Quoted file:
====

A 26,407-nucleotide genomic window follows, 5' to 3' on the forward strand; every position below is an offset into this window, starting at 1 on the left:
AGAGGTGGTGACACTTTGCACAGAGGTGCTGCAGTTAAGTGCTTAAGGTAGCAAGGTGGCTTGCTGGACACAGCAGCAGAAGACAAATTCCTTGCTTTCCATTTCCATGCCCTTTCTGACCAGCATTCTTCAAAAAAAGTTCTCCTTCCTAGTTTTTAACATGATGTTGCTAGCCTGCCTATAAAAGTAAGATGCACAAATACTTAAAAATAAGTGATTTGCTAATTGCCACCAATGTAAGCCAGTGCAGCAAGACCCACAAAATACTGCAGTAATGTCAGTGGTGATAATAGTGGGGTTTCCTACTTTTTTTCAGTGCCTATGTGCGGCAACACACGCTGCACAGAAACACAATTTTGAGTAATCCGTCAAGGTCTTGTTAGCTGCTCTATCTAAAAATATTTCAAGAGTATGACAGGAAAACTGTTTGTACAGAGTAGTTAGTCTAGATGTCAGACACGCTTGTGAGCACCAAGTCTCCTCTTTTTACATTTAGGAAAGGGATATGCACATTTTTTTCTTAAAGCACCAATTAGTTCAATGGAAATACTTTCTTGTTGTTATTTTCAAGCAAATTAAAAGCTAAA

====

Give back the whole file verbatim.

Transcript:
A 26,407-nucleotide genomic window follows, 5' to 3' on the forward strand; every position below is an offset into this window, starting at 1 on the left:
AGAGGTGGTGACACTTTGCACAGAGGTGCTGCAGTTAAGTGCTTAAGGTAGCAAGGTGGCTTGCTGGACACAGCAGCAGAAGACAAATTCCTTGCTTTCCATTTCCATGCCCTTTCTGACCAGCATTCTTCAAAAAAAGTTCTCCTTCCTAGTTTTTAACATGATGTTGCTAGCCTGCCTATAAAAGTAAGATGCACAAATACTTAAAAATAAGTGATTTGCTAATTGCCACCAATGTAAGCCAGTGCAGCAAGACCCACAAAATACTGCAGTAATGTCAGTGGTGATAATAGTGGGGTTTCCTACTTTTTTTCAGTGCCTATGTGCGGCAACACACGCTGCACAGAAACACAATTTTGAGTAATCCGTCAAGGTCTTGTTAGCTGCTCTATCTAAAAATATTTCAAGAGTATGACAGGAAAACTGTTTGTACAGAGTAGTTAGTCTAGATGTCAGACACGCTTGTGAGCACCAAGTCTCCTCTTTTTACATTTAGGAAAGGGATATGCACATTTTTTTCTTAAAGCACCAATTAGTTCAATGGAAATACTTTCTTGTTGTTATTTTCAAGCAAATTAAAAGCTAAA